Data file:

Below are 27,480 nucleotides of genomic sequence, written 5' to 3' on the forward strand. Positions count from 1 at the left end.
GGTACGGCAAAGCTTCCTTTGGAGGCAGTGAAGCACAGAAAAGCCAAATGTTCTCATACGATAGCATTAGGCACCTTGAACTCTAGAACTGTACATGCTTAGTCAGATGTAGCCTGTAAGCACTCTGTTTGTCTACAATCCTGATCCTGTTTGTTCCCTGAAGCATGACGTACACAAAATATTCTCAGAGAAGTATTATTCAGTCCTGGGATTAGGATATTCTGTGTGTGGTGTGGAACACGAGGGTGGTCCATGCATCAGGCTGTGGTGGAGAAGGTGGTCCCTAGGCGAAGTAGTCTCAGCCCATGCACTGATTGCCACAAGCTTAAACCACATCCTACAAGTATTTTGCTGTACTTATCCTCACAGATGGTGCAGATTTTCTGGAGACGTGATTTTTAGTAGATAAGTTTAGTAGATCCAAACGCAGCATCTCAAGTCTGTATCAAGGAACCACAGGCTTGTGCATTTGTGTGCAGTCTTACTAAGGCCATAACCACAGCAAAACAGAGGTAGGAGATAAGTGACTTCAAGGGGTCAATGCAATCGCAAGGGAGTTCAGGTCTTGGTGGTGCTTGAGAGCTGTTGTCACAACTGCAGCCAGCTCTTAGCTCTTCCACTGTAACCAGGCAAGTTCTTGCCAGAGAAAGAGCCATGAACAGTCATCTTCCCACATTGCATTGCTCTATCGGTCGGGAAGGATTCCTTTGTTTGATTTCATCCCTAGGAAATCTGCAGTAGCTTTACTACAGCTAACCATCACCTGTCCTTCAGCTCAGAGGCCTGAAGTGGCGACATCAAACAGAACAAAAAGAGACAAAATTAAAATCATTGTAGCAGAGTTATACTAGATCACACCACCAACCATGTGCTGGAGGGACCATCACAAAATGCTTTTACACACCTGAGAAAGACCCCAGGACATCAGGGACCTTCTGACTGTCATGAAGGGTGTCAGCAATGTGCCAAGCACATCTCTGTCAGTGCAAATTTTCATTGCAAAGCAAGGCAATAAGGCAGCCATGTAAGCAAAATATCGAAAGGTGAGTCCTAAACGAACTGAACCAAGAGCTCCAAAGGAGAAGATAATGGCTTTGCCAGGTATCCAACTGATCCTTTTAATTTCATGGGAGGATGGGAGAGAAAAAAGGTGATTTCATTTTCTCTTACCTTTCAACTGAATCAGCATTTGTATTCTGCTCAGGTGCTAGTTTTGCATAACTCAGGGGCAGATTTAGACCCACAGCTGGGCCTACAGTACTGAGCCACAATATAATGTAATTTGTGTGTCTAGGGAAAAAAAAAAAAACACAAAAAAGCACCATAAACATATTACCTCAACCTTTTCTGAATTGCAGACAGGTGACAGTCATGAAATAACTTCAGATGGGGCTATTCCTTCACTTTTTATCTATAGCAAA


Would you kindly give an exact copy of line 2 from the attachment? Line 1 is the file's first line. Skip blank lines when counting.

GGTACGGCAAAGCTTCCTTTGGAGGCAGTGAAGCACAGAAAAGCCAAATGTTCTCATACGATAGCATTAGGCACCTTGAACTCTAGAACTGTACATGCTTAGTCAGATGTAGCCTGTAAGCACTCTGTTTGTCTACAATCCTGATCCTGTTTGTTCCCTGAAGCATGACGTACACAAAATATTCTCAGAGAAGTATTATTCAGTCCTGGGATTAGGATATTCTGTGTGTGGTGTGGAACACGAGGGTGGTCCATGCATCAGGCTGTGGTGGAGAAGGTGGTCCCTAGGCGAAGTAGTCTCAGCCCATGCACTGATTGCCACAAGCTTAAACCACATCCTACAAGTATTTTGCTGTACTTATCCTCACAGATGGTGCAGATTTTCTGGAGACGTGATTTTTAGTAGATAAGTTTAGTAGATCCAAACGCAGCATCTCAAGTCTGTATCAAGGAACCACAGGCTTGTGCATTTGTGTGCAGTCTTACTAAGGCCATAACCACAGCAAAACAGAGGTAGGAGATAAGTGACTTCAAGGGGTCAATGCAATCGCAAGGGAGTTCAGGTCTTGGTGGTGCTTGAGAGCTGTTGTCACAACTGCAGCCAGCTCTTAGCTCTTCCACTGTAACCAGGCAAGTTCTTGCCAGAGAAAGAGCCATGAACAGTCATCTTCCCACATTGCATTGCTCTATCGGTCGGGAAGGATTCCTTTGTTTGATTTCATCCCTAGGAAATCTGCAGTAGCTTTACTACAGCTAACCATCACCTGTCCTTCAGCTCAGAGGCCTGAAGTGGCGACATCAAACAGAACAAAAAGAGACAAAATTAAAATCATTGTAGCAGAGTTATACTAGATCACACCACCAACCATGTGCTGGAGGGACCATCACAAAATGCTTTTACACACCTGAGAAAGACCCCAGGACATCAGGGACCTTCTGACTGTCATGAAGGGTGTCAGCAATGTGCCAAGCACATCTCTGTCAGTGCAAATTTTCATTGCAAAGCAAGGCAATAAGGCAGCCATGTAAGCAAAATATCGAAAGGTGAGTCCTAAACGAACTGAACCAAGAGCTCCAAAGGAGAAGATAATGGCTTTGCCAGGTATCCAACTGATCCTTTTAATTTCATGGGAGGATGGGAGAGAAAAAAGGTGATTTCATTTTCTCTTACCTTTCAACTGAATCAGCATTTGTATTCTGCTCAGGTGCTAGTTTTGCATAACTCAGGGGCAGATTTAGACCCACAGCTGGGCCTACAGTACTGAGCCACAATATAATGTAATTTGTGTGTCTAGGGAAAAAAAAAAAAACACAAAAAAGCACCATAAACATATTACCTCAACCTTTTCTGAATTGCAGACAGGTGACAGTCATGAAATAACTTCAGATGGGGCTATTCCTTCACTTTTTATCTATAGCAAA